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Witches in folklore tend to be outsiders who, whether self-exiled or cast out, look at the communities they’ve left with scorn and/or envy. Not so the protagonist of Goran Stolevski’s You Won’t Be Alone, who, having never known social bonds before, slowly assembles her understanding of humanity with something like awe.
A film that begins with a shaky footing but grows more convincing each time its subject takes a challenging new step, it contains horrors but is not at all a horror film: It’s for viewers who care about ancient folklore and myths for their own sake and their meaning as archetypes, instead of asking, “how can this be used to transform a simple genre story into an arthouse hit?”
You Won’t Be Alone
Noomi Rapace is listed first in fest catalog credits and featured prominently in key art, but she’s just one of a few actors playing the role, and gets far from the most screen time. We meet the witch as an ordinary human infant, recently born to an angry woman in a 19th-century Macedonian village. The mother is visited by a frightening figure whose body is covered in scars — sometimes called a “wolf-eateress,” she is known in local lore as Old Maid Maria. She wants to take the baby.
The mother bargains, asking to keep her child until her 16th birthday. Then, foolishly believing she can trick the old witch, she hides her daughter in a sacred cave, where she grows up feral. High up in the cave, a hole offers a glimpse of sky and sun. By the time the girl’s a teen, we suspect that patch of blue has nourished her more than the visits in which her frightened, protective mother brings food.
The Old Maid gets her prize, of course, and is soon leading the girl out into a world she gazes at with little comprehension. Stolevski lets us witness just enough to understand that Maria, and now her companion, can take the form of humans and other animals, but that doing so is fatal to the host. (Many fistfuls of innards are exchanged in the transformation.) We hear the youngster’s thoughts in a whispery Malickian voiceover, with syntax almost too strange to comprehend.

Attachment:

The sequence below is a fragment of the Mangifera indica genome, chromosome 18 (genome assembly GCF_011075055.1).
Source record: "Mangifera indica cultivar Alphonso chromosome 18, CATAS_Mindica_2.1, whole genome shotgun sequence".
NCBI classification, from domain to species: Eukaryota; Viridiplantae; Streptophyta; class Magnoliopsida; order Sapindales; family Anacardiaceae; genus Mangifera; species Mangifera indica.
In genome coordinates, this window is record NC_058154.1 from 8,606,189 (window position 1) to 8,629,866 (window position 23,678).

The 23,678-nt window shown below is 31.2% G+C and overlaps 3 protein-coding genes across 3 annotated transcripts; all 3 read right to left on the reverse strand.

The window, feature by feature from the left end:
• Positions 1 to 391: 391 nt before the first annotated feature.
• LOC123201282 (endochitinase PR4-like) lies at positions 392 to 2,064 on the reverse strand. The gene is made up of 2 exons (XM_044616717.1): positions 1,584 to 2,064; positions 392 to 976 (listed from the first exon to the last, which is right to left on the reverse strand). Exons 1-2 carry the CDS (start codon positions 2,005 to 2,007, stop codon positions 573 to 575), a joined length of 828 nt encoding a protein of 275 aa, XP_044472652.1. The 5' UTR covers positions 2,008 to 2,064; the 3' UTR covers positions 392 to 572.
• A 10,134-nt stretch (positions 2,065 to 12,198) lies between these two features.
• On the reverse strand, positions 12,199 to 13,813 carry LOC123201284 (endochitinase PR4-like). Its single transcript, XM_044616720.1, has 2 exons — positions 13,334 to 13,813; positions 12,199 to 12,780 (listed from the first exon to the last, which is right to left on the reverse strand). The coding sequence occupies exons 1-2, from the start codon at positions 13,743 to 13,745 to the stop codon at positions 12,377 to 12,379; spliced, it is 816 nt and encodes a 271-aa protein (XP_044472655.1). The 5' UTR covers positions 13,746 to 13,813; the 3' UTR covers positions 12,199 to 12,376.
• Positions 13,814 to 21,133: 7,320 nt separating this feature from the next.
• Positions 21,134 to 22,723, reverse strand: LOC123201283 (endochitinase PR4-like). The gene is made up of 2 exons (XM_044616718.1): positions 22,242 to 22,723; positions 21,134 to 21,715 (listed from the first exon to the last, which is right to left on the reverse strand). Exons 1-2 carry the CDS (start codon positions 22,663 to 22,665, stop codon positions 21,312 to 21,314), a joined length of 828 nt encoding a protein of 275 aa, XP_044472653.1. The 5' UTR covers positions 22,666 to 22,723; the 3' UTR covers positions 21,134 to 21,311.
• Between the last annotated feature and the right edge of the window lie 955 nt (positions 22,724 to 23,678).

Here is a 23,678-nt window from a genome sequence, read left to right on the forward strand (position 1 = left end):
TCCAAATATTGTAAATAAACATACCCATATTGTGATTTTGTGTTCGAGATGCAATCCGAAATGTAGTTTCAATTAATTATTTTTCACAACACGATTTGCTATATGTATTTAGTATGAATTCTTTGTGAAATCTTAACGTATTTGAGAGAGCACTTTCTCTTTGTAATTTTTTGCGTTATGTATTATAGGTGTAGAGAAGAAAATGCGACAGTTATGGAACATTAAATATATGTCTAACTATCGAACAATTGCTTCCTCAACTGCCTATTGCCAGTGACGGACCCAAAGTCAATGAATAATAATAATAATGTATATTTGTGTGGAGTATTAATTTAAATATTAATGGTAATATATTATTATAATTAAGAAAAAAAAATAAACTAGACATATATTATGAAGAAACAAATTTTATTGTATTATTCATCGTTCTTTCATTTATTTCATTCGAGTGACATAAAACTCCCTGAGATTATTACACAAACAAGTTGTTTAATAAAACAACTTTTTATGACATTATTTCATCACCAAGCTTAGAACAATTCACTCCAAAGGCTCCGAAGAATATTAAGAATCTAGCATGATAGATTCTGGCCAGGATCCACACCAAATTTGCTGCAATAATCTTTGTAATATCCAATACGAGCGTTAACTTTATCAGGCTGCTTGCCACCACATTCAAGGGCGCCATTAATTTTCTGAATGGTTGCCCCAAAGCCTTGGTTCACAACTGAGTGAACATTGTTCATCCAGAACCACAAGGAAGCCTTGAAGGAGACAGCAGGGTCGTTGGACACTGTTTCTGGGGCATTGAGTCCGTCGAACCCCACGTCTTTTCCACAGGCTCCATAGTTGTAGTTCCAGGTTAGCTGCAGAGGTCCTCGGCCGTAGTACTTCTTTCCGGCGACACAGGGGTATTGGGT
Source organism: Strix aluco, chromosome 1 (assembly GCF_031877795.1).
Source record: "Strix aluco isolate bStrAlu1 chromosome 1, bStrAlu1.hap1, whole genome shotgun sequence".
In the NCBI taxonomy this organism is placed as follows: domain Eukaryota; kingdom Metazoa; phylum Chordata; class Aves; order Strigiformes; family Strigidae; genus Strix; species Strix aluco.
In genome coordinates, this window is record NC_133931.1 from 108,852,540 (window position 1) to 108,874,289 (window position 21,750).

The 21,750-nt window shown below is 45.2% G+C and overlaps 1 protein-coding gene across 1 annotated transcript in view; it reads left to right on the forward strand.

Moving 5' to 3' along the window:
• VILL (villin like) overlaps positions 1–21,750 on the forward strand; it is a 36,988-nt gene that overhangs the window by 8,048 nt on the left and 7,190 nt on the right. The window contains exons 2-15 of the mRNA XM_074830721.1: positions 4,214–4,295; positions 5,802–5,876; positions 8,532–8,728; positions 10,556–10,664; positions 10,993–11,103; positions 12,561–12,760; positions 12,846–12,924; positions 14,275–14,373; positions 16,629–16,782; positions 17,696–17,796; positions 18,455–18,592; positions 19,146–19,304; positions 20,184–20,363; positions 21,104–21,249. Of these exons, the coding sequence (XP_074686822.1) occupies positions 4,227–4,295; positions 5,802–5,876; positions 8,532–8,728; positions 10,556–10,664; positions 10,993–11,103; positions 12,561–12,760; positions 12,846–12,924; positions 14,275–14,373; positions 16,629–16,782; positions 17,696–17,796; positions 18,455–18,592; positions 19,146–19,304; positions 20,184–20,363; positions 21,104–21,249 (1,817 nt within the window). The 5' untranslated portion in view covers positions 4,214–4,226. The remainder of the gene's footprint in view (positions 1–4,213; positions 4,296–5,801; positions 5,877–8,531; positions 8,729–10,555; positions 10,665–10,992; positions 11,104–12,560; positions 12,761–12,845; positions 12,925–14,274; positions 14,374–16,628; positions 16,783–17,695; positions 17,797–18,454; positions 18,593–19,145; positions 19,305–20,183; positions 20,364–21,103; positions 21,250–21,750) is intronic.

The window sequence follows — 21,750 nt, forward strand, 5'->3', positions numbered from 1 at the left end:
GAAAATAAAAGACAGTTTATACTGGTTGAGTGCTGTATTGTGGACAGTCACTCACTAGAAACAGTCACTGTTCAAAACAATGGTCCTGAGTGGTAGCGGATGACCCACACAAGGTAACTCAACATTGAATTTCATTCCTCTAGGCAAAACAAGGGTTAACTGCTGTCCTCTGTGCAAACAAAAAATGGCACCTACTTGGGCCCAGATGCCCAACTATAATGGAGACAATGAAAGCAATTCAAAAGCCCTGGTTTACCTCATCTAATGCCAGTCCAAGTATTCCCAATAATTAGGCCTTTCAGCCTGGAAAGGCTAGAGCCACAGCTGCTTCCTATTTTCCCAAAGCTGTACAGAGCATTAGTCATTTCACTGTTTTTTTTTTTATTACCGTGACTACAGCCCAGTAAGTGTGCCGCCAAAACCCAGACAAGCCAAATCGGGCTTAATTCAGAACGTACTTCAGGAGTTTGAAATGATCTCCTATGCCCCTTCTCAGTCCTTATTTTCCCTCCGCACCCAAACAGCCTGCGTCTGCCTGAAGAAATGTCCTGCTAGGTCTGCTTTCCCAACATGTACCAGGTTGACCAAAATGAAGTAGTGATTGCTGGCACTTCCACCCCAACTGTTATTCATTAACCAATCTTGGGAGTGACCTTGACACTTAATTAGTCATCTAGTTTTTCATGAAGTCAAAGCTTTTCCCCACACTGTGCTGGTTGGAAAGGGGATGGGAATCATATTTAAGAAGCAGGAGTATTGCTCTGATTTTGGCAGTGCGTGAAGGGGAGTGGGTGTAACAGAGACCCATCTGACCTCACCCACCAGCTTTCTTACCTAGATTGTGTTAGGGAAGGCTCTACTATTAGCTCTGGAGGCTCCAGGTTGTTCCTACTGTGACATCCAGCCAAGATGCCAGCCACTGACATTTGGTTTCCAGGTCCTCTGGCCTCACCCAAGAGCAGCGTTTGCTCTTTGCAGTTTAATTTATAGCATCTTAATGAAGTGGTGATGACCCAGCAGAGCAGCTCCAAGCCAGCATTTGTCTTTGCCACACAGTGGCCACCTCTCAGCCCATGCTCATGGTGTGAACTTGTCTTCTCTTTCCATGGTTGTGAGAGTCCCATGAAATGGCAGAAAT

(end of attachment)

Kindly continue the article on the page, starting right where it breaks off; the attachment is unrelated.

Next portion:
At first she longs for her absent “whisper-mama,” aware that her “witch-mama” has made her “me-the-witch.” Then the two are separated, and me-the-witch stumbles into the first use of her abilities, stealing the form of a woman (Rapace) in a small farm hamlet.
But all she gets is the woman’s body, not her understanding of language or how to behave. She staggers around as naked and curious as an ape in 2001. Villagers think the woman has gone mad, made senseless by beatings from her husband. No wonder that the first things the young witch learns about people are how much women talk when they’re alone, and how silent they are with men around.
It’s all so strange, she marvels. But what isn’t, when you think about it? She attempts to learn the humans’ ways, here and as she moves around taking other forms. Now and then Maria pays her a visit, offended that she has chosen mortal company. They’ll figure you out, the crone warns. They’ll tear you to pieces. But the youth continues to push forward, astonished by even cruel realities as she becomes better at playing the part of a human.
Stolevski depicts the young creature’s journey toward humanity with sensitivity and increasing investment. While an uncharitable viewer might find things to mock in the strangeness of the first half-hour, few will have that impulse beyond that point; and one hesitates to suggest different ways the writer/director might have brought us to the point at which one incarnation of the young witch (Alice Englert) seems at the threshold of happiness.
Still, the film never emerges from the threat of its title, which would be a comforting promise in most other contexts. Maria, whose own story we eventually learn, will not easily abandon the child she stole. And even those who barely understand the world know that no life ends happily. From a certain kind of stranger’s perspective, though, the experience may be worth the price one pays.
Venue: Sundance Film Festival (World Cinema Dramatic Competition)
Production company: Causeway Films
Distributor: Focus Features
Cast: Alice Englert, Anamaria Marinca, Noomi Rapace, Carloto Cotta, Félix Maritaud, Sara Klimoska
Director-Screenwriter: Goran Stolevski
Producers: Kristina Ceyton, Sam Jennings
Executive Producers: Stephen Kelliher, Phil Hunt, Compton Ross, Noomi Rapace
Director of photography: Matthew Chuang
Production designer: Bethany Ryan
Costume designer: Sladjana Peric-Santrac
Editor: Luca Cappelli
Composer: Mark Bradshaw
In MacedonianRated R, 1 hour 49 minutes
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